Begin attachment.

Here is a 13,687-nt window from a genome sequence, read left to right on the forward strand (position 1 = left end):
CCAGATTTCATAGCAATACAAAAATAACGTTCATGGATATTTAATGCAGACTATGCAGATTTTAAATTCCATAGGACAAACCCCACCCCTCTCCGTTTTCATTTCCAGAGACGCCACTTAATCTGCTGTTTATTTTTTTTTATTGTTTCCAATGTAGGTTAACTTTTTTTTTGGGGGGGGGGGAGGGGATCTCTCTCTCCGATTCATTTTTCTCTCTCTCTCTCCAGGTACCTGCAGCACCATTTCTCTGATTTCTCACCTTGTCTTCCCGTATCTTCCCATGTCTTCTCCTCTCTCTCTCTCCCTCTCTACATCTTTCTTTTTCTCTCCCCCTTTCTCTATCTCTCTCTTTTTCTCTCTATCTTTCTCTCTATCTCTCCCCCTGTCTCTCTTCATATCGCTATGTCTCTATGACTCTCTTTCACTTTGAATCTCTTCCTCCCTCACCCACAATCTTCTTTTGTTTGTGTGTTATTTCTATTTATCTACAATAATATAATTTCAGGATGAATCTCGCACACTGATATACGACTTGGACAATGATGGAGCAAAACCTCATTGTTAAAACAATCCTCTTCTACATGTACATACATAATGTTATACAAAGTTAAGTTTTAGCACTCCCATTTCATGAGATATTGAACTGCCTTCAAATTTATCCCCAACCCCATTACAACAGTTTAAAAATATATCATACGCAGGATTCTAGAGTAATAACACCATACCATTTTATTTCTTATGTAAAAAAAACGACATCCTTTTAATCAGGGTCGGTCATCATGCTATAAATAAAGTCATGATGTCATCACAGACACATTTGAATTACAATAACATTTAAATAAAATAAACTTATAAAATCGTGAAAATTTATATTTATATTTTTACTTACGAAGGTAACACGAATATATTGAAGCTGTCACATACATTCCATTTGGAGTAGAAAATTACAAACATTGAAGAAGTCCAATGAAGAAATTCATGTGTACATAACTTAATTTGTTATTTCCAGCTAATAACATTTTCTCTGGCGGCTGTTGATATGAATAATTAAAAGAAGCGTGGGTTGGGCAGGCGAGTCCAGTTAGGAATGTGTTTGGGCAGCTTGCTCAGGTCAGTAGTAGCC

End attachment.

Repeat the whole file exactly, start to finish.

Here is a 13,687-nt window from a genome sequence, read left to right on the forward strand (position 1 = left end):
CCAGATTTCATAGCAATACAAAAATAACGTTCATGGATATTTAATGCAGACTATGCAGATTTTAAATTCCATAGGACAAACCCCACCCCTCTCCGTTTTCATTTCCAGAGACGCCACTTAATCTGCTGTTTATTTTTTTTTATTGTTTCCAATGTAGGTTAACTTTTTTTTTGGGGGGGGGGGAGGGGATCTCTCTCTCCGATTCATTTTTCTCTCTCTCTCTCCAGGTACCTGCAGCACCATTTCTCTGATTTCTCACCTTGTCTTCCCGTATCTTCCCATGTCTTCTCCTCTCTCTCTCTCCCTCTCTACATCTTTCTTTTTCTCTCCCCCTTTCTCTATCTCTCTCTTTTTCTCTCTATCTTTCTCTCTATCTCTCCCCCTGTCTCTCTTCATATCGCTATGTCTCTATGACTCTCTTTCACTTTGAATCTCTTCCTCCCTCACCCACAATCTTCTTTTGTTTGTGTGTTATTTCTATTTATCTACAATAATATAATTTCAGGATGAATCTCGCACACTGATATACGACTTGGACAATGATGGAGCAAAACCTCATTGTTAAAACAATCCTCTTCTACATGTACATACATAATGTTATACAAAGTTAAGTTTTAGCACTCCCATTTCATGAGATATTGAACTGCCTTCAAATTTATCCCCAACCCCATTACAACAGTTTAAAAATATATCATACGCAGGATTCTAGAGTAATAACACCATACCATTTTATTTCTTATGTAAAAAAAACGACATCCTTTTAATCAGGGTCGGTCATCATGCTATAAATAAAGTCATGATGTCATCACAGACACATTTGAATTACAATAACATTTAAATAAAATAAACTTATAAAATCGTGAAAATTTATATTTATATTTTTACTTACGAAGGTAACACGAATATATTGAAGCTGTCACATACATTCCATTTGGAGTAGAAAATTACAAACATTGAAGAAGTCCAATGAAGAAATTCATGTGTACATAACTTAATTTGTTATTTCCAGCTAATAACATTTTCTCTGGCGGCTGTTGATATGAATAATTAAAAGAAGCGTGGGTTGGGCAGGCGAGTCCAGTTAGGAATGTGTTTGGGCAGCTTGCTCAGGTCAGTAGTAGCC